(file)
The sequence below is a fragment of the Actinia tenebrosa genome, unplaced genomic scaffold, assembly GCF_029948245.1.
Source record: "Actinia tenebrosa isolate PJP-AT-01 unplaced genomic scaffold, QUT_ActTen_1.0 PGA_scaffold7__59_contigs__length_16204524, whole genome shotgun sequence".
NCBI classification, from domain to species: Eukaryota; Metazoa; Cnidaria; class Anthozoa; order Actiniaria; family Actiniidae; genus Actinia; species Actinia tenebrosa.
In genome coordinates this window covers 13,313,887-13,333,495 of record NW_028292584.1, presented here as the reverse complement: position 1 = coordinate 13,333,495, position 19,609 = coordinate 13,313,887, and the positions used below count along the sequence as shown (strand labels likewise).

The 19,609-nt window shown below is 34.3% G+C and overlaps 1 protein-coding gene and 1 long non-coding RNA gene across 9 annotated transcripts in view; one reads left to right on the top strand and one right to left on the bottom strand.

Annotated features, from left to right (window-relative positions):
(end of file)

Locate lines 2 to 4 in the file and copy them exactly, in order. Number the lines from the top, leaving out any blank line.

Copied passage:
Source record: "Actinia tenebrosa isolate PJP-AT-01 unplaced genomic scaffold, QUT_ActTen_1.0 PGA_scaffold7__59_contigs__length_16204524, whole genome shotgun sequence".
NCBI classification, from domain to species: Eukaryota; Metazoa; Cnidaria; class Anthozoa; order Actiniaria; family Actiniidae; genus Actinia; species Actinia tenebrosa.
In genome coordinates this window covers 13,313,887-13,333,495 of record NW_028292584.1, presented here as the reverse complement: position 1 = coordinate 13,333,495, position 19,609 = coordinate 13,313,887, and the positions used below count along the sequence as shown (strand labels likewise).